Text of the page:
Police attempted a knock-and-talk at a motel, but no one opened the door. The motel owner here was watching so he opened the door on his own. He asked the officers before he did, but they said they needed a warrant or consent. This was purely private action. The officers never suggested that he open the door for them. United States v. Cordova-Espinoza, 2022 U.S. App. LEXIS 27461 (5th Cir. Sep. 30, 2022).
Because of information from a CI, the officers had reasonable suspicion to extend the stop before it even occurred. The stop was based on a traffic offense. United States v. Robinson, 2022 U.S. Dist. LEXIS 179684 (W.D. Ark. Sep. 30, 2022).*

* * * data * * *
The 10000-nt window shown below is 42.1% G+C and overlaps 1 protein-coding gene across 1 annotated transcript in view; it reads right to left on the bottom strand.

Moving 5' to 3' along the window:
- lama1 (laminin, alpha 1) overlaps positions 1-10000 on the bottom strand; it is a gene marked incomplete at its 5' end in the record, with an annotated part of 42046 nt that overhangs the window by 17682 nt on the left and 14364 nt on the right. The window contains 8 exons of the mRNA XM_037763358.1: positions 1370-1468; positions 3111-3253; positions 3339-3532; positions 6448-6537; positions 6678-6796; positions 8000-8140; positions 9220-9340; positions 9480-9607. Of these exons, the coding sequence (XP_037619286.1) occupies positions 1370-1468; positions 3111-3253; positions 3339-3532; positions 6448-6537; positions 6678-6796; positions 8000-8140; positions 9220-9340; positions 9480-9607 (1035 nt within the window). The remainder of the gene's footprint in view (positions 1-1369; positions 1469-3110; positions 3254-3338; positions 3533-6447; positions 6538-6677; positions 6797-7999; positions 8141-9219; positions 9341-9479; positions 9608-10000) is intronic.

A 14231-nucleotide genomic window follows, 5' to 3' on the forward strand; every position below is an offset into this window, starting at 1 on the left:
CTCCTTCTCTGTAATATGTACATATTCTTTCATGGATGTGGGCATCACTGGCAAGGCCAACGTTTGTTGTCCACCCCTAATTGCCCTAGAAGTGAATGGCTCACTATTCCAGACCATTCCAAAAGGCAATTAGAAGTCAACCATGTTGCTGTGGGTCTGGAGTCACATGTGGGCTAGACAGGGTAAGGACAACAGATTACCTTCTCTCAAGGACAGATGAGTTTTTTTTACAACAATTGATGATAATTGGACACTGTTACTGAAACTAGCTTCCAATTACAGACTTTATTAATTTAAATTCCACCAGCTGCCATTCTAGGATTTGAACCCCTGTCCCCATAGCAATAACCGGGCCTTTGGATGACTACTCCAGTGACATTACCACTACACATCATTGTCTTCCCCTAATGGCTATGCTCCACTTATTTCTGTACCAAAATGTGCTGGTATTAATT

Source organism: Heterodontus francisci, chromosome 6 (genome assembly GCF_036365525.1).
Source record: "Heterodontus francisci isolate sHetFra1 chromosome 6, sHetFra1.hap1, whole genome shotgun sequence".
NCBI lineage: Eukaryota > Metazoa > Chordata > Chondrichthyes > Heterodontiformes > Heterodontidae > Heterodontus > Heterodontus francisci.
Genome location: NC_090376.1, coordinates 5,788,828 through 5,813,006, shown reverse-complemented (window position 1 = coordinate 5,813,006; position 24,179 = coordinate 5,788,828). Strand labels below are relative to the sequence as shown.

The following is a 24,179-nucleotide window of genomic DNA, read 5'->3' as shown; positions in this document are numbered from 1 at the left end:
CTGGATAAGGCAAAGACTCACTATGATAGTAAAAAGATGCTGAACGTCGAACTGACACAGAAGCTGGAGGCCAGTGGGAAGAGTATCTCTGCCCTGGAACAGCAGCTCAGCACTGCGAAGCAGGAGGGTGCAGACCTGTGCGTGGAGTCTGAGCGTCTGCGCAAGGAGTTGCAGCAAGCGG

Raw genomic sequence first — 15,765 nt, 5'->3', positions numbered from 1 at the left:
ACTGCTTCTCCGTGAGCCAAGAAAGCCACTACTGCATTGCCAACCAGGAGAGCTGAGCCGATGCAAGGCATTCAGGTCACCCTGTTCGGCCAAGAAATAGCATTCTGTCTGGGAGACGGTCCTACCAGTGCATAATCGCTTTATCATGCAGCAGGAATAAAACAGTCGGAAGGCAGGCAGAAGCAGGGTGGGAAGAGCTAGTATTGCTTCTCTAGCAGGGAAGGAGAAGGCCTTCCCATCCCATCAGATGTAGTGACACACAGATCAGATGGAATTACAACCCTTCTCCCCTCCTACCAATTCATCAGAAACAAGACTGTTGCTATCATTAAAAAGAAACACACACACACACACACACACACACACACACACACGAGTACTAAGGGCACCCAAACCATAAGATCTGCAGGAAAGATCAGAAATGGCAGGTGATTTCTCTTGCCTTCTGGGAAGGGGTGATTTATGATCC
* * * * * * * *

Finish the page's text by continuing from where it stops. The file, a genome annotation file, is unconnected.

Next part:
“Here, under Crane’s account, Crane was shot while he was held in a chokehold in a parked car while evading arrest for several confirmed misdemeanors and an unconfirmed felony parole violation. Roper was on notice that the use of deadly force is objectively reasonable except in only one circumstance, where an officer has ‘a reasonable belief that he or the public was in imminent danger.’ As previously discussed, Roper’s alleged belief that Crane had a gun was not reasonable, nor was his belief that a parked car posed a danger to himself, the passengers, or the other officers standing on the side of the car. When we accept the facts as we must, this case is an obvious one. ‘While the Fourth Amendment’s reasonableness test is ‘not capable of precise definition or mechanical application,’ the test is clear enough that Roper should have known he could not use deadly force on an unarmed man in a parked car.” Crane v. City of Arlington, 2022 U.S. App. LEXIS 27462 (5th Cir. Sep. 30, 2022).*